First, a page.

Elections 2022Local NewsIncumbents Clash in South Texas Congressional Race Between Republican Mayra Flores and Democrat Vicente Gonzalez

As the GOP centers its efforts on South Texas, the race for the 34th Congressional District is one of the most watched in the nation.
October 31, 2022
Incumbency is a powerful advantage, but in the race for Texas’ 34th Congressional District, Republican Mayra Flores (R-TX-34) and Democrat Vicente Gonzalez (D-TX-15) can both claim that status while lacking its true leverage.

Redistricting threw this race for a loop. Gonzalez, who’s represented the 15th Congressional District since 2017, jumped ship off the newly drawn version to run in the new 34th.

The current 34th was represented by Filemon Vela (D-TX-34) until he abruptly resigned in March to become a lobbyist. That triggered a special election which Flores won in June. Since then, both Flores and Gonzalez have been running as incumbents for a seat with boundaries that do not mirror the ones they currently represent.

Clear as mud.

The new 34th District ranges from Kleberg County down to Cameron and includes a portion of Eastern Hidalgo County.

The Texan Tumbler

It’s rated D-63% by The Texan’s Texas Partisan Index — an analysis of precinct by precinct results from statewide elections the past two cycles — meaning the district favors Democrats based on past results. But Republicans have their eye on gaining more ground in South Texas and are pouring in the resources to accomplish it.

Three of the five counties in the district are among the top 20 in the country that swung toward Republicans from 2016 to 2020. Willacy moved by 25 points, Hidalgo by 23, and Cameron by 19.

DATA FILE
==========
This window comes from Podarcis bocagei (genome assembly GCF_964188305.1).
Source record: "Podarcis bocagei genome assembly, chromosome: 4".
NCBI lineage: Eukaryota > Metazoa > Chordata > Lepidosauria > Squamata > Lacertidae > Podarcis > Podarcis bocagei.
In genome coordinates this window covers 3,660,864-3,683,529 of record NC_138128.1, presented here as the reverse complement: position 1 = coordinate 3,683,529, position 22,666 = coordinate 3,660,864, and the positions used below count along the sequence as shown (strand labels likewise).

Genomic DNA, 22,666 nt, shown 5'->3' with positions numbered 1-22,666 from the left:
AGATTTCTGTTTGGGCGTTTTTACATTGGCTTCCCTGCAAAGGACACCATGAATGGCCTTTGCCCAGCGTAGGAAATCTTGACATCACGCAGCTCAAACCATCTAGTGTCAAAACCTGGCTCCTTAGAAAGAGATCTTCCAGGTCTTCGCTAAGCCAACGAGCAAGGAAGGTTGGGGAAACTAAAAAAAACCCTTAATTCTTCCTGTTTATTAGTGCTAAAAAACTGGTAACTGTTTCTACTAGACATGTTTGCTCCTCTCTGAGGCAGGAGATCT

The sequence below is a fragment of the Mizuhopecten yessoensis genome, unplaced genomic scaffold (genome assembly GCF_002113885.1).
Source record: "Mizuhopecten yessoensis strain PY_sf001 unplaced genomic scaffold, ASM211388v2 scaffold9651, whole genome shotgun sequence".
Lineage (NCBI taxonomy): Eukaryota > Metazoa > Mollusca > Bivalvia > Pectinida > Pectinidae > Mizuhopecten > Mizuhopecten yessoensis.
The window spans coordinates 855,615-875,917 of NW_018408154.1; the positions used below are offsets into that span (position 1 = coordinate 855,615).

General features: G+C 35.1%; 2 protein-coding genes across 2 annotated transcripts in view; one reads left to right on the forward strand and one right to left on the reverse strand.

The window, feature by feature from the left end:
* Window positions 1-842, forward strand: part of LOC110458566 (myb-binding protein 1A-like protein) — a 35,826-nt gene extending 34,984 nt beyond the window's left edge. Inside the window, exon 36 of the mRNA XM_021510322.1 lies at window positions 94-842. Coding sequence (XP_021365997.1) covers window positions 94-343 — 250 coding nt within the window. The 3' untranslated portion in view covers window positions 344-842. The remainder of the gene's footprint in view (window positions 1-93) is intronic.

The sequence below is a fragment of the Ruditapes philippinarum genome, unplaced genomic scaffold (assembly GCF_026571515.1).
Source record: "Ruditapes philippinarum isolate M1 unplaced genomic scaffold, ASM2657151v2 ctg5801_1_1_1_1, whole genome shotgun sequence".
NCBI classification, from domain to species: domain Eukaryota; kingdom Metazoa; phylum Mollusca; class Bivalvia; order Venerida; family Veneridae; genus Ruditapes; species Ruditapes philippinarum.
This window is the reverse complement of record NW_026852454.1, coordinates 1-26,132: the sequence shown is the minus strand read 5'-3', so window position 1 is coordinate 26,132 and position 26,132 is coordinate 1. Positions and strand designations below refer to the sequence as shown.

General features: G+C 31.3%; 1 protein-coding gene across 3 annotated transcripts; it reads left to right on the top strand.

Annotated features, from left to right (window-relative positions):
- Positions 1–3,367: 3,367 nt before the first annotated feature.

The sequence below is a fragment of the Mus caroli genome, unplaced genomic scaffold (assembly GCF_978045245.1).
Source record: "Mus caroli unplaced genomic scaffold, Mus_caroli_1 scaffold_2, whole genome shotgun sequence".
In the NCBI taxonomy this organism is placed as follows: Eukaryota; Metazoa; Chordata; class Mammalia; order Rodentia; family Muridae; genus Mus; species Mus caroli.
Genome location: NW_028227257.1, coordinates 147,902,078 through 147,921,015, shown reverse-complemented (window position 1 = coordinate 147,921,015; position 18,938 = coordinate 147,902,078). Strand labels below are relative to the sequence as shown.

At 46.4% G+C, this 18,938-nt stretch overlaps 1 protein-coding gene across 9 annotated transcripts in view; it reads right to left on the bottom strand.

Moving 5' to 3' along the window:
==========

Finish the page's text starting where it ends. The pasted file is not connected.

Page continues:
It’s an uphill battle for Flores, but the prevailing winds are moving in her favor. Cook Political Report rates the race as a toss-up.

The question is whether they’re strong enough to push her across the finish line in an upset fashion. That said, it’s clear Gonzalez is not comfortable in the race.

Earlier this month, he held a press conference staged at a table with an empty chair beside him — to represent Flores’ debate absence. Hounding after debates is not typically something the candidate in a position of strength does.

Gonzalez also accused Republicans of “stealing” Flores’ victory, an accusation not of ballot fraud but of spending far more money in the race than did the Democrats.

It’s been a chippy race.

Gonzalez’s campaign pushed out an ad on social media featuring a doctored image of Flores with cartoon-like eyebrows drawn over an actual photo of the congresswoman holding an AR-15 pistol. He’s also described Flores as a “right-wing radical Trump Republican” and criticized the congresswoman for voting against the compromise gun reform bill spearheaded by Sen. John Cornyn (R-TX).

In mid-October, Gonzalez took aim at Flores, saying, “We need everyone’s help, and that’s the way we’re going to push back against these outside resources coming in here [and] picking a handpicked candidate that can’t think for herself, can’t speak for herself, can’t act for herself.”

In turn, Flores has criticized Gonzalez and his party for the state of the southern border, part of which is a stone’s throw away from the district. Flores, who is married to a border patrol agent, said in an ad, “[Every day, border patrol sees] a humanitarian crisis created by politicians who silence border patrol, blame them, and take away their funding” — matching Gonzalez up to President Joe Biden and Speaker Nancy Pelosi.